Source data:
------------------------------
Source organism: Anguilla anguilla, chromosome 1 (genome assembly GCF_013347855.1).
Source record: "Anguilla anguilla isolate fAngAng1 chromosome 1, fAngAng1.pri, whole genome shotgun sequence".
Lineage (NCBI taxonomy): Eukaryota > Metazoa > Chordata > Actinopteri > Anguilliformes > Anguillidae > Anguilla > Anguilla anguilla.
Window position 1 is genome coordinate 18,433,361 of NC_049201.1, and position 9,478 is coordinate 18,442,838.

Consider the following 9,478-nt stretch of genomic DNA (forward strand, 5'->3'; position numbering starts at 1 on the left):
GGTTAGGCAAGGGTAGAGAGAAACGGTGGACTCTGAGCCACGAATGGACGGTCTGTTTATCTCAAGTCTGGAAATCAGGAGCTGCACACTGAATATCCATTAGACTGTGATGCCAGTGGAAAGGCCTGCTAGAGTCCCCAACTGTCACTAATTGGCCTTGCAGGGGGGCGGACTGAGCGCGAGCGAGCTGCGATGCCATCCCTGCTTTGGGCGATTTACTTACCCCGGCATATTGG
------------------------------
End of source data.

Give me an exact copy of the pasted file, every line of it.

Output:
Source organism: Anguilla anguilla, chromosome 1 (genome assembly GCF_013347855.1).
Source record: "Anguilla anguilla isolate fAngAng1 chromosome 1, fAngAng1.pri, whole genome shotgun sequence".
Lineage (NCBI taxonomy): Eukaryota > Metazoa > Chordata > Actinopteri > Anguilliformes > Anguillidae > Anguilla > Anguilla anguilla.
Window position 1 is genome coordinate 18,433,361 of NC_049201.1, and position 9,478 is coordinate 18,442,838.

Consider the following 9,478-nt stretch of genomic DNA (forward strand, 5'->3'; position numbering starts at 1 on the left):
GGTTAGGCAAGGGTAGAGAGAAACGGTGGACTCTGAGCCACGAATGGACGGTCTGTTTATCTCAAGTCTGGAAATCAGGAGCTGCACACTGAATATCCATTAGACTGTGATGCCAGTGGAAAGGCCTGCTAGAGTCCCCAACTGTCACTAATTGGCCTTGCAGGGGGGCGGACTGAGCGCGAGCGAGCTGCGATGCCATCCCTGCTTTGGGCGATTTACTTACCCCGGCATATTGG